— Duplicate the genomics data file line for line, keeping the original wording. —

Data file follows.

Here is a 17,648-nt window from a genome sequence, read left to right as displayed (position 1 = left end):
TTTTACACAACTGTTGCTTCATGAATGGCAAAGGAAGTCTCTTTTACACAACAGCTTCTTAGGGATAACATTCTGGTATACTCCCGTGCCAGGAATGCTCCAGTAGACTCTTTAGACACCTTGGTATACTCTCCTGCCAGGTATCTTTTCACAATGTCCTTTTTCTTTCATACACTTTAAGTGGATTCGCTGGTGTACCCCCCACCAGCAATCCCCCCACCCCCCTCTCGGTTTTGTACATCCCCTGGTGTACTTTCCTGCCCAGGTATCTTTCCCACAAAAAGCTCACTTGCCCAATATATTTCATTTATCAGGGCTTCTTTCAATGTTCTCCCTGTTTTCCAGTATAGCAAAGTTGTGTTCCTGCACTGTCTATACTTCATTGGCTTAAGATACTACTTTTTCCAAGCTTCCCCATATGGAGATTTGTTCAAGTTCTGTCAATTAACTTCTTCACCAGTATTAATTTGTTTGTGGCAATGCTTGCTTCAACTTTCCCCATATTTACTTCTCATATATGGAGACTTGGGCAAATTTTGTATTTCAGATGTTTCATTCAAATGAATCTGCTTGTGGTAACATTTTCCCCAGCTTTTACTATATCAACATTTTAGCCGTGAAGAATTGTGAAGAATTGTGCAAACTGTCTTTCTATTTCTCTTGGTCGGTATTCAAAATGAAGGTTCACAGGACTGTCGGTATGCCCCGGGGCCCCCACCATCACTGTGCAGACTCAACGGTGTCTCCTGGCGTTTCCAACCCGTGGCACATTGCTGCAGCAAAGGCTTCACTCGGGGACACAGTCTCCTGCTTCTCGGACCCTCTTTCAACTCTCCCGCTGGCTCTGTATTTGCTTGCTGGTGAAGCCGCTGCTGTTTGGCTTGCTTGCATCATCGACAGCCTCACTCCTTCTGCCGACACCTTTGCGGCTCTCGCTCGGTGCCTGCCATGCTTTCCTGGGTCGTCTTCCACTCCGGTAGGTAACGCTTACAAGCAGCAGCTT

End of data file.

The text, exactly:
Here is a 17,648-nt window from a genome sequence, read left to right as displayed (position 1 = left end):
TTTTACACAACTGTTGCTTCATGAATGGCAAAGGAAGTCTCTTTTACACAACAGCTTCTTAGGGATAACATTCTGGTATACTCCCGTGCCAGGAATGCTCCAGTAGACTCTTTAGACACCTTGGTATACTCTCCTGCCAGGTATCTTTTCACAATGTCCTTTTTCTTTCATACACTTTAAGTGGATTCGCTGGTGTACCCCCCACCAGCAATCCCCCCACCCCCCTCTCGGTTTTGTACATCCCCTGGTGTACTTTCCTGCCCAGGTATCTTTCCCACAAAAAGCTCACTTGCCCAATATATTTCATTTATCAGGGCTTCTTTCAATGTTCTCCCTGTTTTCCAGTATAGCAAAGTTGTGTTCCTGCACTGTCTATACTTCATTGGCTTAAGATACTACTTTTTCCAAGCTTCCCCATATGGAGATTTGTTCAAGTTCTGTCAATTAACTTCTTCACCAGTATTAATTTGTTTGTGGCAATGCTTGCTTCAACTTTCCCCATATTTACTTCTCATATATGGAGACTTGGGCAAATTTTGTATTTCAGATGTTTCATTCAAATGAATCTGCTTGTGGTAACATTTTCCCCAGCTTTTACTATATCAACATTTTAGCCGTGAAGAATTGTGAAGAATTGTGCAAACTGTCTTTCTATTTCTCTTGGTCGGTATTCAAAATGAAGGTTCACAGGACTGTCGGTATGCCCCGGGGCCCCCACCATCACTGTGCAGACTCAACGGTGTCTCCTGGCGTTTCCAACCCGTGGCACATTGCTGCAGCAAAGGCTTCACTCGGGGACACAGTCTCCTGCTTCTCGGACCCTCTTTCAACTCTCCCGCTGGCTCTGTATTTGCTTGCTGGTGAAGCCGCTGCTGTTTGGCTTGCTTGCATCATCGACAGCCTCACTCCTTCTGCCGACACCTTTGCGGCTCTCGCTCGGTGCCTGCCATGCTTTCCTGGGTCGTCTTCCACTCCGGTAGGTAACGCTTACAAGCAGCAGCTT